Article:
Gastroschisis

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What is gastroschisis?

Gastroschisis is an opening in the abdominal wall that allows the stomach and small and large intestines to extend outside the body. This occurs during fetal development. The opening almost always occurs to the right of the navel (umbilicus) and is usually less than two inches in size. With the abdominal contents outside of the body and no protective sac covering these contents, the intestine is exposed to amniotic fluid, which may irritate the bowel, causing it to swell and shorten. The damage becomes more severe with prolonged exposure to amniotic fluid.

As the fetus grows, the small tight opening may decrease the blood supply to the intestine and/or the bowel may twist around itself. Both of these problems can result in poor bowel function after the baby is born. This can lead to long-term feeding problems.

Gastroschisis is an uncommon birth defect, seen in about 1 of 5,000 births. Although about 10% of infants with gastroschisis have an intestinal atresia in which a portion of the intestine does not develop, the defect is rarely associated with other genetic abnormalities.

 

What causes gastroschisis?

The cause of gastroschisis is unknown. It occurs early in fetal development. Rather than developing normally, the abdominal wall tears on the right side of the navel. As a result, the intestine extends through the opening and outside the body of the fetus.

 

How is gastroschisis diagnosed?

Gastroschisis is often diagnosed prenatally and can be seen on ultrasound as early as the 14th week of pregnancy. When maternal alpha-fetoprotein (AFP) levels are elevated, obstetricians look for defects by having the expectant mother undergo a detailed prenatal ultrasound. With gastroschisis, this test will show loops of bowel (intestines) floating freely in amniotic fluid. More frequent ultrasounds are generally recommended to continue monitoring the fetus. The mother is usually referred to a pediatric surgeon for consultation and counseling.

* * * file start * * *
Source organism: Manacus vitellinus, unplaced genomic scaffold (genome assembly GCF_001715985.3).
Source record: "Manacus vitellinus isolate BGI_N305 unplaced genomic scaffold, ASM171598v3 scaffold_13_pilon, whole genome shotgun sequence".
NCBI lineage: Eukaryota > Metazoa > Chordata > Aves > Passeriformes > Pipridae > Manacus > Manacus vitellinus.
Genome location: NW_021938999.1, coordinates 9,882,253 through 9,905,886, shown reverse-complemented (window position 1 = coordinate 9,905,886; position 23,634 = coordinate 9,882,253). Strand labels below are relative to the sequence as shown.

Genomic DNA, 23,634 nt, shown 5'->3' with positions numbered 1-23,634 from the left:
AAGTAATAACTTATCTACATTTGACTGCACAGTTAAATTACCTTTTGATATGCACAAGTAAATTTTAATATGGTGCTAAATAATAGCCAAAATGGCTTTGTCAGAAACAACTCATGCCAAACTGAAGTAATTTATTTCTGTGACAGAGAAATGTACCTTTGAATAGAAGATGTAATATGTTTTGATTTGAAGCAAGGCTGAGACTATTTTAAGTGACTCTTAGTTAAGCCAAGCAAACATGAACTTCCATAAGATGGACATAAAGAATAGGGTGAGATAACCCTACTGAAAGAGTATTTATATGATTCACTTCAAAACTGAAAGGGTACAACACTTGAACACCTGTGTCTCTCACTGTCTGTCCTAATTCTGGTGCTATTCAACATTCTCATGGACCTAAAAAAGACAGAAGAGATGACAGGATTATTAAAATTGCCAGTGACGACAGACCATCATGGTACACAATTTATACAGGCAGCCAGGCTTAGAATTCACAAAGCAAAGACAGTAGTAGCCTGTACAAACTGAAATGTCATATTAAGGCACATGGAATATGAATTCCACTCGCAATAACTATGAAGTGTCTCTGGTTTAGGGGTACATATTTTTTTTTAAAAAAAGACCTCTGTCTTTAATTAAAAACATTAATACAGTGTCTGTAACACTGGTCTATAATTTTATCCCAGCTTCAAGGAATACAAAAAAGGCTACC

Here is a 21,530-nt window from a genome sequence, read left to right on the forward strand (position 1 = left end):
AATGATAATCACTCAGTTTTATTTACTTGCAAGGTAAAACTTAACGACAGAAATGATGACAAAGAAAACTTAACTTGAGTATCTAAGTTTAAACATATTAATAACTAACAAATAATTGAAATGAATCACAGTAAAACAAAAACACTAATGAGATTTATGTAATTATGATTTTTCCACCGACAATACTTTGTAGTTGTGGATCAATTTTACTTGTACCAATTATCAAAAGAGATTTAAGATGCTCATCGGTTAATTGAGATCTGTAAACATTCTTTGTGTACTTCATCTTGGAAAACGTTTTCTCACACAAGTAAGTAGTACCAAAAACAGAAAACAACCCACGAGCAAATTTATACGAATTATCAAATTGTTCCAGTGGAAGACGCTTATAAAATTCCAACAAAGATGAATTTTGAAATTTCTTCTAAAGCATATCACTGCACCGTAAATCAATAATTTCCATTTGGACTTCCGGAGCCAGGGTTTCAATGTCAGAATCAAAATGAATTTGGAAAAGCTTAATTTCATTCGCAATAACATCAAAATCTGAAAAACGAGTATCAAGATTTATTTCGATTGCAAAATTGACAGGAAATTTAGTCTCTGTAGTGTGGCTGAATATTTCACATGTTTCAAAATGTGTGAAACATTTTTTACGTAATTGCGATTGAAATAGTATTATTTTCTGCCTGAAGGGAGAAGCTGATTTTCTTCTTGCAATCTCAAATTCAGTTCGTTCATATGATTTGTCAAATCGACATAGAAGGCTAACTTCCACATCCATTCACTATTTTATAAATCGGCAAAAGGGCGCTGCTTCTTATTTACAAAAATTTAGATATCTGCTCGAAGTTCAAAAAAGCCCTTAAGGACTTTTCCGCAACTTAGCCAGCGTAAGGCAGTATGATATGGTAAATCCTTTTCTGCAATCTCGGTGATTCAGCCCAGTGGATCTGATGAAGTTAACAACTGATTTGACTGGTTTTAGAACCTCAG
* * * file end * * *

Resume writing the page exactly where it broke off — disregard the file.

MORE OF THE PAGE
Making arrangements for delivery

Once the diagnosis is made, you might want to plan for your baby to be delivered in a hospital with a neonatal intensive care unit, where he / she can receive the special care that will be required. If ultrasound tests indicate that the baby’s lungs are mature, you may be advised to have a cesarean section at about 36 weeks of pregnancy. Surgery for the gastroschisis will be done as soon as the infant’s condition is stabilized, usually within 12 to 24 hours after delivery.

 

How is gastroschisis treated?

We favor a staged approach to return of the intestines to abdomen and closure of the abdominal wall defect. Shortly after delivery, in the NICU, a plastic pouch is first placed over the baby’s exposed bowel and a spring loaded ring retains the device in the abdomen below the defect. Each day, the pouch is reduced , returning the intestine back into the abdominal cavity. Once the intestine is back in its proper place within the abdomen, the pouch is removed and the opening is surgically closed in the operating room. We believe this approach is the least stressful for your newborn child. Some babies may need the help of a breathing machine (ventilator) during this time.

 

What is the long-term prognosis?

In most babies, the long-term prognosis is good. Nevertheless, some babies will sustain injuries to the bowel due to direct contact between the intestines and amniotic fluid or twisting resulting in loss of blood flow resulting in a blockage (atresia) or significant loss of bowel length during fetal development. In severe instances the damage to the intestines is so great that the baby has inadequate intestine to absorb nutrients and must be fed by vein. This is known as short gut syndrome. Diarrhea, slow weight gain and deficiencies of essential vitamins and minerals are symptoms of this condition. Babies with short gut syndrome may require a prolonged course of intravenous nutrition (TPN) delivered at the hospital or at home, and will need to be closely monitored by your pediatric surgeon, pediatric gastroenterologist and primary care physician.

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